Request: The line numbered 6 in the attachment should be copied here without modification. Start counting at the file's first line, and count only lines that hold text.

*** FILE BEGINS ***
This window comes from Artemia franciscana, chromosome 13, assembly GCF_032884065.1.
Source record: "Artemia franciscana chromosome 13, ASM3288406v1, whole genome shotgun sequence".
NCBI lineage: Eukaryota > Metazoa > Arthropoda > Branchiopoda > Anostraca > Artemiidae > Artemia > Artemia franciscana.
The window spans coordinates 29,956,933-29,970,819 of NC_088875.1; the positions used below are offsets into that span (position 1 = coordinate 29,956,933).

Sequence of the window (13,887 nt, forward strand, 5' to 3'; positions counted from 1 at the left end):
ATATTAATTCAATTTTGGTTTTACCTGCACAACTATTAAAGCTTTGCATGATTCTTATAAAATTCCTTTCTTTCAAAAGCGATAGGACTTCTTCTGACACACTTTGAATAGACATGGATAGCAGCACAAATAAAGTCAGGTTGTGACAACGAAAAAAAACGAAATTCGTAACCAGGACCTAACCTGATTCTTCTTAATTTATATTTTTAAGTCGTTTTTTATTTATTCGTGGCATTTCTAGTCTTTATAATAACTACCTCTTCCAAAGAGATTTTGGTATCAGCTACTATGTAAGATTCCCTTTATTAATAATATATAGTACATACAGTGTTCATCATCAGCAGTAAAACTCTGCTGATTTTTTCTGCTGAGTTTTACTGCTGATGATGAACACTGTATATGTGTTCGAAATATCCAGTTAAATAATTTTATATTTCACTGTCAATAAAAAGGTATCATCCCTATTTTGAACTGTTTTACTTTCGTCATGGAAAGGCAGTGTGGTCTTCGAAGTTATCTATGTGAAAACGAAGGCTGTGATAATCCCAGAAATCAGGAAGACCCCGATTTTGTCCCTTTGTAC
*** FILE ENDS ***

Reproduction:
ATATTAATTCAATTTTGGTTTTACCTGCACAACTATTAAAGCTTTGCATGATTCTTATAAAATTCCTTTCTTTCAAAAGCGATAGGACTTCTTCTGACACACTTTGAATAGACATGGATAGCAGCACAAATAAAGTCAGGTTGTGACAACGAAAAAAAACGAAATTCGTAACCAGGACCTAACCTGATTCTTCTTAATTTATATTTTTAAGTCGTTTTTTATTTATTCGTGGCATTTCTAGTCTTTATAATAACTACCTCTTCCAAAGAGATTTTGGTATCAGCTACTATGTAAGATTCCCTTTATTAATAATATATAGTACATACAGTGTTCATCATCAGCAGTAAAACTCTGCTGATTTTTTCTGCTGAGTTTTACTGCTGATGATGAACACTGTATATGTGTTCGAAATATCCAGTTAAATAATTTTATATTTCACTGTCAATAAAAAGGTATCATCCCTATTTTGAACTGTTTTACTTTCGTCATGGAAAGGCAGTGTGGTCTTCGAAGTTATCTATGTGAAAACGAAGGCTGTGATAATCCCAGAAATCAGGAAGACCCCGATTTTGTCCCTTTGTAC